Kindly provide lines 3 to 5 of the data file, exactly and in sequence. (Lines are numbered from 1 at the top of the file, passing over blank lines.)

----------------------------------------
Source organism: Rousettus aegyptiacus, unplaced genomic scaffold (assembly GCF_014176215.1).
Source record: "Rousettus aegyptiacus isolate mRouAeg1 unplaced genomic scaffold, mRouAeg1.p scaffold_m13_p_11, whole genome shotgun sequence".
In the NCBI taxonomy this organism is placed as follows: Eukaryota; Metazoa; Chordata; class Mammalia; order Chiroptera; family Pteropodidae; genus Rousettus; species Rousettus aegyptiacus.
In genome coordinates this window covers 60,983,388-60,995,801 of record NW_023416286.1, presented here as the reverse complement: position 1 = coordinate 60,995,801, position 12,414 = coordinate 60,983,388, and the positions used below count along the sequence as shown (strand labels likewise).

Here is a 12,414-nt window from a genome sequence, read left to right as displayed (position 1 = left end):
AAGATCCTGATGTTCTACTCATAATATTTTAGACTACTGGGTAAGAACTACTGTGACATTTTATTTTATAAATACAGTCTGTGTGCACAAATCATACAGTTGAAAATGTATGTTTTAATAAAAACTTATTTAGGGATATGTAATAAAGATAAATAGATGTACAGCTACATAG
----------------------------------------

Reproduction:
In the NCBI taxonomy this organism is placed as follows: Eukaryota; Metazoa; Chordata; class Mammalia; order Chiroptera; family Pteropodidae; genus Rousettus; species Rousettus aegyptiacus.
In genome coordinates this window covers 60,983,388-60,995,801 of record NW_023416286.1, presented here as the reverse complement: position 1 = coordinate 60,995,801, position 12,414 = coordinate 60,983,388, and the positions used below count along the sequence as shown (strand labels likewise).

Here is a 12,414-nt window from a genome sequence, read left to right as displayed (position 1 = left end):